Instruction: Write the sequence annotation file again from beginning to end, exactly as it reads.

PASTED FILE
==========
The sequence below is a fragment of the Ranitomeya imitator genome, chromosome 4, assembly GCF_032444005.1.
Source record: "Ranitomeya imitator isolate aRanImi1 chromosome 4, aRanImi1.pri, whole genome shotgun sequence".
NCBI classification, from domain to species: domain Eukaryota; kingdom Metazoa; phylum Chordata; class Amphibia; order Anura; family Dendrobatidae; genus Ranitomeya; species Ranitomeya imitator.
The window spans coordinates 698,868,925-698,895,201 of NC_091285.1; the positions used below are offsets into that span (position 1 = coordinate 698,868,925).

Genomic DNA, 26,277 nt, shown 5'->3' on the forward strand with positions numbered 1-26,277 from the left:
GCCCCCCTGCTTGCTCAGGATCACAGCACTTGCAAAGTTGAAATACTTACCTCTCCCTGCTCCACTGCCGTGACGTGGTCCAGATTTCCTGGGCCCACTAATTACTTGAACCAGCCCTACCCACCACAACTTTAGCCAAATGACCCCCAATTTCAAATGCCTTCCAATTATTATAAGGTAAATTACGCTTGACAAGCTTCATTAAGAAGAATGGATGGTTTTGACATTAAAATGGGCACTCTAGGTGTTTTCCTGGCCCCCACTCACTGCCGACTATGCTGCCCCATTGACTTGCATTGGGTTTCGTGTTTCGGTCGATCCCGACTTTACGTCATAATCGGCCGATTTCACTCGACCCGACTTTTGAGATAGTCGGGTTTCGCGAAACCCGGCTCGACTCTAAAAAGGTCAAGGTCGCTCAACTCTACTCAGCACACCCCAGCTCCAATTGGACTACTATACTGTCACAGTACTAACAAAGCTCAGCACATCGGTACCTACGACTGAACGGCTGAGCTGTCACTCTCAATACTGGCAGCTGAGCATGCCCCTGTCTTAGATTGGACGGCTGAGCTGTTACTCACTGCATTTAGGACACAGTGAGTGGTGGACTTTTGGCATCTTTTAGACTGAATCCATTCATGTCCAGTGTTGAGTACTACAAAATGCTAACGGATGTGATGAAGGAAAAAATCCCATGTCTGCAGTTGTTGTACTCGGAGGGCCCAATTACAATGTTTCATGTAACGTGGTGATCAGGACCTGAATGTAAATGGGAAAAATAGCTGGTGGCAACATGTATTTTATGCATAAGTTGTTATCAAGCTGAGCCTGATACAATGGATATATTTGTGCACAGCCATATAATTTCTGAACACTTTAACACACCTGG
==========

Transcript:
The sequence below is a fragment of the Ranitomeya imitator genome, chromosome 4, assembly GCF_032444005.1.
Source record: "Ranitomeya imitator isolate aRanImi1 chromosome 4, aRanImi1.pri, whole genome shotgun sequence".
NCBI classification, from domain to species: domain Eukaryota; kingdom Metazoa; phylum Chordata; class Amphibia; order Anura; family Dendrobatidae; genus Ranitomeya; species Ranitomeya imitator.
The window spans coordinates 698,868,925-698,895,201 of NC_091285.1; the positions used below are offsets into that span (position 1 = coordinate 698,868,925).

Genomic DNA, 26,277 nt, shown 5'->3' on the forward strand with positions numbered 1-26,277 from the left:
GCCCCCCTGCTTGCTCAGGATCACAGCACTTGCAAAGTTGAAATACTTACCTCTCCCTGCTCCACTGCCGTGACGTGGTCCAGATTTCCTGGGCCCACTAATTACTTGAACCAGCCCTACCCACCACAACTTTAGCCAAATGACCCCCAATTTCAAATGCCTTCCAATTATTATAAGGTAAATTACGCTTGACAAGCTTCATTAAGAAGAATGGATGGTTTTGACATTAAAATGGGCACTCTAGGTGTTTTCCTGGCCCCCACTCACTGCCGACTATGCTGCCCCATTGACTTGCATTGGGTTTCGTGTTTCGGTCGATCCCGACTTTACGTCATAATCGGCCGATTTCACTCGACCCGACTTTTGAGATAGTCGGGTTTCGCGAAACCCGGCTCGACTCTAAAAAGGTCAAGGTCGCTCAACTCTACTCAGCACACCCCAGCTCCAATTGGACTACTATACTGTCACAGTACTAACAAAGCTCAGCACATCGGTACCTACGACTGAACGGCTGAGCTGTCACTCTCAATACTGGCAGCTGAGCATGCCCCTGTCTTAGATTGGACGGCTGAGCTGTTACTCACTGCATTTAGGACACAGTGAGTGGTGGACTTTTGGCATCTTTTAGACTGAATCCATTCATGTCCAGTGTTGAGTACTACAAAATGCTAACGGATGTGATGAAGGAAAAAATCCCATGTCTGCAGTTGTTGTACTCGGAGGGCCCAATTACAATGTTTCATGTAACGTGGTGATCAGGACCTGAATGTAAATGGGAAAAATAGCTGGTGGCAACATGTATTTTATGCATAAGTTGTTATCAAGCTGAGCCTGATACAATGGATATATTTGTGCACAGCCATATAATTTCTGAACACTTTAACACACCTGG